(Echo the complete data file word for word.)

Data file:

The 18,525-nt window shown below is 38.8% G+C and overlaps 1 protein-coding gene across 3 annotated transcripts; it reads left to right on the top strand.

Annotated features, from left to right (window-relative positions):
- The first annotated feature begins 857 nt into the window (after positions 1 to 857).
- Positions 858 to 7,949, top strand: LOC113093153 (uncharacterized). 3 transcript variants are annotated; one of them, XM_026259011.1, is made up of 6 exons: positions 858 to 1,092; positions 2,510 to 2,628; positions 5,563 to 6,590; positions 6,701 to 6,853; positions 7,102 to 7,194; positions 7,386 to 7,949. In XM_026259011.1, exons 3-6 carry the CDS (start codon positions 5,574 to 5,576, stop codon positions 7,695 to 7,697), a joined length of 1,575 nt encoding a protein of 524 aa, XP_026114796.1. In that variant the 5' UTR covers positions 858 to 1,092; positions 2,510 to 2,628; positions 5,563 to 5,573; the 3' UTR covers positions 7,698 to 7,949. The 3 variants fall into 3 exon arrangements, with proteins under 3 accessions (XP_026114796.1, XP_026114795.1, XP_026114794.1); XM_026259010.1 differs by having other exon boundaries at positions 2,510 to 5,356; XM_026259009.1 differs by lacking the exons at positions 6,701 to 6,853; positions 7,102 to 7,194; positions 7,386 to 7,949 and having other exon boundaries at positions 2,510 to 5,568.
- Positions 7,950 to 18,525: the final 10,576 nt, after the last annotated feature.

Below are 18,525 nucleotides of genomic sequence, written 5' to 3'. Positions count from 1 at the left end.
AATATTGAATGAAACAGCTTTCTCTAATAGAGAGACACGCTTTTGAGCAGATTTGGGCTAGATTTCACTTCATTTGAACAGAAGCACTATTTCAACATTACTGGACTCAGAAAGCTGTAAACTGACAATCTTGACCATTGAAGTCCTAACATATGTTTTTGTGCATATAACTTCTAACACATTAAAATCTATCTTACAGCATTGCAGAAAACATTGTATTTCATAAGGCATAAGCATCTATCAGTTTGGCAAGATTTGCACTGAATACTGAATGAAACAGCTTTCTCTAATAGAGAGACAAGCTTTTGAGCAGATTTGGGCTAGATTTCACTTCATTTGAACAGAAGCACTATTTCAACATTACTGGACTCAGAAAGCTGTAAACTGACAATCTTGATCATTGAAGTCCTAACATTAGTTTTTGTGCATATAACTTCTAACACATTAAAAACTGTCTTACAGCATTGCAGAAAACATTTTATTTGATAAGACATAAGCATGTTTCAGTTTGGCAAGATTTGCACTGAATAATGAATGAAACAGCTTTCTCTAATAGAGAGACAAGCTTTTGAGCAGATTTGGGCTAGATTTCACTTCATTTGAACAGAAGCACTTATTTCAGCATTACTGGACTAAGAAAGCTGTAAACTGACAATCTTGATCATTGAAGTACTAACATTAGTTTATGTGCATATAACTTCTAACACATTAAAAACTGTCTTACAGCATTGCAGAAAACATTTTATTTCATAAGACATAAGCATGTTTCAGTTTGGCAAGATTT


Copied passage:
The 18,525-nt window shown below is 38.8% G+C and overlaps 1 protein-coding gene across 3 annotated transcripts; it reads left to right on the top strand.

Annotated features, from left to right (window-relative positions):
- The first annotated feature begins 857 nt into the window (after positions 1 to 857).
- Positions 858 to 7,949, top strand: LOC113093153 (uncharacterized). 3 transcript variants are annotated; one of them, XM_026259011.1, is made up of 6 exons: positions 858 to 1,092; positions 2,510 to 2,628; positions 5,563 to 6,590; positions 6,701 to 6,853; positions 7,102 to 7,194; positions 7,386 to 7,949. In XM_026259011.1, exons 3-6 carry the CDS (start codon positions 5,574 to 5,576, stop codon positions 7,695 to 7,697), a joined length of 1,575 nt encoding a protein of 524 aa, XP_026114796.1. In that variant the 5' UTR covers positions 858 to 1,092; positions 2,510 to 2,628; positions 5,563 to 5,573; the 3' UTR covers positions 7,698 to 7,949. The 3 variants fall into 3 exon arrangements, with proteins under 3 accessions (XP_026114796.1, XP_026114795.1, XP_026114794.1); XM_026259010.1 differs by having other exon boundaries at positions 2,510 to 5,356; XM_026259009.1 differs by lacking the exons at positions 6,701 to 6,853; positions 7,102 to 7,194; positions 7,386 to 7,949 and having other exon boundaries at positions 2,510 to 5,568.
- Positions 7,950 to 18,525: the final 10,576 nt, after the last annotated feature.

Below are 18,525 nucleotides of genomic sequence, written 5' to 3'. Positions count from 1 at the left end.
AATATTGAATGAAACAGCTTTCTCTAATAGAGAGACACGCTTTTGAGCAGATTTGGGCTAGATTTCACTTCATTTGAACAGAAGCACTATTTCAACATTACTGGACTCAGAAAGCTGTAAACTGACAATCTTGACCATTGAAGTCCTAACATATGTTTTTGTGCATATAACTTCTAACACATTAAAATCTATCTTACAGCATTGCAGAAAACATTGTATTTCATAAGGCATAAGCATCTATCAGTTTGGCAAGATTTGCACTGAATACTGAATGAAACAGCTTTCTCTAATAGAGAGACAAGCTTTTGAGCAGATTTGGGCTAGATTTCACTTCATTTGAACAGAAGCACTATTTCAACATTACTGGACTCAGAAAGCTGTAAACTGACAATCTTGATCATTGAAGTCCTAACATTAGTTTTTGTGCATATAACTTCTAACACATTAAAAACTGTCTTACAGCATTGCAGAAAACATTTTATTTGATAAGACATAAGCATGTTTCAGTTTGGCAAGATTTGCACTGAATAATGAATGAAACAGCTTTCTCTAATAGAGAGACAAGCTTTTGAGCAGATTTGGGCTAGATTTCACTTCATTTGAACAGAAGCACTTATTTCAGCATTACTGGACTAAGAAAGCTGTAAACTGACAATCTTGATCATTGAAGTACTAACATTAGTTTATGTGCATATAACTTCTAACACATTAAAAACTGTCTTACAGCATTGCAGAAAACATTTTATTTCATAAGACATAAGCATGTTTCAGTTTGGCAAGATTT